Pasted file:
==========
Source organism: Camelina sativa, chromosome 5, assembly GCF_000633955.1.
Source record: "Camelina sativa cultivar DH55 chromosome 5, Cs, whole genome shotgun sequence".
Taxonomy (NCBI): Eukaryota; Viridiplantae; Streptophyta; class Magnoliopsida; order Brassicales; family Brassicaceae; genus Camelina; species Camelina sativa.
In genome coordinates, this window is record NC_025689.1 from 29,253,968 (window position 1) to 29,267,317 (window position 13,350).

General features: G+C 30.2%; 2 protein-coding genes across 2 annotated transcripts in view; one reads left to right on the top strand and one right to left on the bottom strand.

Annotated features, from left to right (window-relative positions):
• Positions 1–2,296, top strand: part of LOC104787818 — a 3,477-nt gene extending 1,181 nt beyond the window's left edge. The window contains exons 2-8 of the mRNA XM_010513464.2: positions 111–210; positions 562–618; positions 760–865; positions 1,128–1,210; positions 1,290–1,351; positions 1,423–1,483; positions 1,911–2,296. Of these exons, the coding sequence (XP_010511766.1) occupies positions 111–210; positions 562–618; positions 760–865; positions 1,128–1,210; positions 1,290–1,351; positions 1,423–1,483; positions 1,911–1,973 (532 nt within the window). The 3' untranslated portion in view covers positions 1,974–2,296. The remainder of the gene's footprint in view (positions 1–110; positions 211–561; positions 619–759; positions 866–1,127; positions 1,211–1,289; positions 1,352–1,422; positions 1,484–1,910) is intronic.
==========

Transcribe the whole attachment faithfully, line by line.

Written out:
Source organism: Camelina sativa, chromosome 5, assembly GCF_000633955.1.
Source record: "Camelina sativa cultivar DH55 chromosome 5, Cs, whole genome shotgun sequence".
Taxonomy (NCBI): Eukaryota; Viridiplantae; Streptophyta; class Magnoliopsida; order Brassicales; family Brassicaceae; genus Camelina; species Camelina sativa.
In genome coordinates, this window is record NC_025689.1 from 29,253,968 (window position 1) to 29,267,317 (window position 13,350).

General features: G+C 30.2%; 2 protein-coding genes across 2 annotated transcripts in view; one reads left to right on the top strand and one right to left on the bottom strand.

Annotated features, from left to right (window-relative positions):
• Positions 1–2,296, top strand: part of LOC104787818 — a 3,477-nt gene extending 1,181 nt beyond the window's left edge. The window contains exons 2-8 of the mRNA XM_010513464.2: positions 111–210; positions 562–618; positions 760–865; positions 1,128–1,210; positions 1,290–1,351; positions 1,423–1,483; positions 1,911–2,296. Of these exons, the coding sequence (XP_010511766.1) occupies positions 111–210; positions 562–618; positions 760–865; positions 1,128–1,210; positions 1,290–1,351; positions 1,423–1,483; positions 1,911–1,973 (532 nt within the window). The 3' untranslated portion in view covers positions 1,974–2,296. The remainder of the gene's footprint in view (positions 1–110; positions 211–561; positions 619–759; positions 866–1,127; positions 1,211–1,289; positions 1,352–1,422; positions 1,484–1,910) is intronic.